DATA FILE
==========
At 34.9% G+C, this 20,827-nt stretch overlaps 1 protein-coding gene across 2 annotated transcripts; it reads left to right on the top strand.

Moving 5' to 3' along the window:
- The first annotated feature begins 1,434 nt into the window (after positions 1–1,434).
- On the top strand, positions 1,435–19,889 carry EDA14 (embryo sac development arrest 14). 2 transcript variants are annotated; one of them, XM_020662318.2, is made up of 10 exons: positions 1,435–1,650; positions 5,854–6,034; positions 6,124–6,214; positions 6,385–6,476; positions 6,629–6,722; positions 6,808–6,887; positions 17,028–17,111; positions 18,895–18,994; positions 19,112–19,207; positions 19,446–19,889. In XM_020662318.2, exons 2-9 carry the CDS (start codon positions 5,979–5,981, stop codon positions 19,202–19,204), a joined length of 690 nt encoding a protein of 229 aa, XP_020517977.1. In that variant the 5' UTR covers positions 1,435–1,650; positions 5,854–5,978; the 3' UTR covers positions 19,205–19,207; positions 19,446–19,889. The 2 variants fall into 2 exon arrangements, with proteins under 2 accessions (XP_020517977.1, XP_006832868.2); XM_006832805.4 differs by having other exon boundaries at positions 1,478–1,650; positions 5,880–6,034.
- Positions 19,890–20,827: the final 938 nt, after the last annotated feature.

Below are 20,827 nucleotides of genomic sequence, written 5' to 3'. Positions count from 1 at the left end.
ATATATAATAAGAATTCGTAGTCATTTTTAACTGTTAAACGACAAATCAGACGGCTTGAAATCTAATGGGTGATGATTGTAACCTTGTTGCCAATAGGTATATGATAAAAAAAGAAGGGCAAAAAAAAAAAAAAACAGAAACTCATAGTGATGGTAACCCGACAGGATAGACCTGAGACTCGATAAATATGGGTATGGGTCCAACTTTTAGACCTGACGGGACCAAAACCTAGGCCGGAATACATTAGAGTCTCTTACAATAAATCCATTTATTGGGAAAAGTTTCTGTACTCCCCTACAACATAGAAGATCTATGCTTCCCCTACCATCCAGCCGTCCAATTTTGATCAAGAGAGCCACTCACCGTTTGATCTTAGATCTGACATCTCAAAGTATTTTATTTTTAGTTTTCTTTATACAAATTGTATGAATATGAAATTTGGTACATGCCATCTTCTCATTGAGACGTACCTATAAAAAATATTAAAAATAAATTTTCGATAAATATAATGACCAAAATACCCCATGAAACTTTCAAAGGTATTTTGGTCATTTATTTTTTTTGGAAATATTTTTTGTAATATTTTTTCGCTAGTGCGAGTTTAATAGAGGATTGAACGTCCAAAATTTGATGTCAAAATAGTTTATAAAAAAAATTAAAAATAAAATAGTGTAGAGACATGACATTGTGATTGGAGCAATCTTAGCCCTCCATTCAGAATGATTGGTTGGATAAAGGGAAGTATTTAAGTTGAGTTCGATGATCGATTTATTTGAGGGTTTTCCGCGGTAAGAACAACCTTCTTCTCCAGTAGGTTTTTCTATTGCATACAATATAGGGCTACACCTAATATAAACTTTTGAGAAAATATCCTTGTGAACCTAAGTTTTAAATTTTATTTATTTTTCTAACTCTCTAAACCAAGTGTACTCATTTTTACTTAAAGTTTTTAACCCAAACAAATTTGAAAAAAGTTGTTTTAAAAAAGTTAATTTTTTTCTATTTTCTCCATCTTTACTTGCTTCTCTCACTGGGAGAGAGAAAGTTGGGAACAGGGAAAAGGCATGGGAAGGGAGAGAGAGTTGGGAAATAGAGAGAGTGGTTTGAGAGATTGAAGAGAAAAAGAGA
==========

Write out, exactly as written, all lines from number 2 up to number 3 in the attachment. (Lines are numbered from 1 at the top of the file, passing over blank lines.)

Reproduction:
Moving 5' to 3' along the window:
- The first annotated feature begins 1,434 nt into the window (after positions 1–1,434).